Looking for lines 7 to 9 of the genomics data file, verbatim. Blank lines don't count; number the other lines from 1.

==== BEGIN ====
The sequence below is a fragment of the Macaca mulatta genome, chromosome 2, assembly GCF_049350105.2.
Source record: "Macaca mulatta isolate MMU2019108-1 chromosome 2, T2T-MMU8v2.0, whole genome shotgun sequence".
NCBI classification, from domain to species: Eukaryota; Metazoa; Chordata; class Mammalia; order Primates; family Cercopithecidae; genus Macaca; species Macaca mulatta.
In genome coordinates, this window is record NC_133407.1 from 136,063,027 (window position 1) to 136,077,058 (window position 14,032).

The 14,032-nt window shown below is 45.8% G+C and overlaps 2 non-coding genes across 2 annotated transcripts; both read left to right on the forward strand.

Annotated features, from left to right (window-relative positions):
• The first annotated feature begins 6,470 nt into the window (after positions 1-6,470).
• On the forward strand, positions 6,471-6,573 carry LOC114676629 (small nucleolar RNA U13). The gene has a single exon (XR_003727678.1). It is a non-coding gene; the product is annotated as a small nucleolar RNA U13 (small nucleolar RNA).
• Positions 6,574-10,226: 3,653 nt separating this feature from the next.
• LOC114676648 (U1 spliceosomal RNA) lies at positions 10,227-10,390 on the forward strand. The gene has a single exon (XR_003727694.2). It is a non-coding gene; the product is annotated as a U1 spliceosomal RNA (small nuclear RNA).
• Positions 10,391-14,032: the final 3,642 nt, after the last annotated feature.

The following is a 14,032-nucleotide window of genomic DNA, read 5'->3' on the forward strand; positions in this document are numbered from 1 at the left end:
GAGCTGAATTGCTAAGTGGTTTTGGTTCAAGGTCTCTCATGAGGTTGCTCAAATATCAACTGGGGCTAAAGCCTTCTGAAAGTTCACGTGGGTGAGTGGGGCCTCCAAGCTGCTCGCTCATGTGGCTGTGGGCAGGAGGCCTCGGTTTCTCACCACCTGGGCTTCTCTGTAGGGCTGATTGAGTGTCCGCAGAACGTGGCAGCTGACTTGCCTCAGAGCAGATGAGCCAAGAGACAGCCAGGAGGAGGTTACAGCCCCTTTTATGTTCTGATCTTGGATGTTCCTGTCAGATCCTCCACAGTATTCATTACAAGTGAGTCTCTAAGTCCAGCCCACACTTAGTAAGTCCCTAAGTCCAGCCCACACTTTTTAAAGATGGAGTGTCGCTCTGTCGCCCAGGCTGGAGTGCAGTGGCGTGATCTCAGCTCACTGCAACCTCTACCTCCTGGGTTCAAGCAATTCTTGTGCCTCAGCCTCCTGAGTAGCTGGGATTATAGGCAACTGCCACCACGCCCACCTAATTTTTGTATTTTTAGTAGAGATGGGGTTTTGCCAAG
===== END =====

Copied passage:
• The first annotated feature begins 6,470 nt into the window (after positions 1-6,470).
• On the forward strand, positions 6,471-6,573 carry LOC114676629 (small nucleolar RNA U13). The gene has a single exon (XR_003727678.1). It is a non-coding gene; the product is annotated as a small nucleolar RNA U13 (small nucleolar RNA).
• Positions 6,574-10,226: 3,653 nt separating this feature from the next.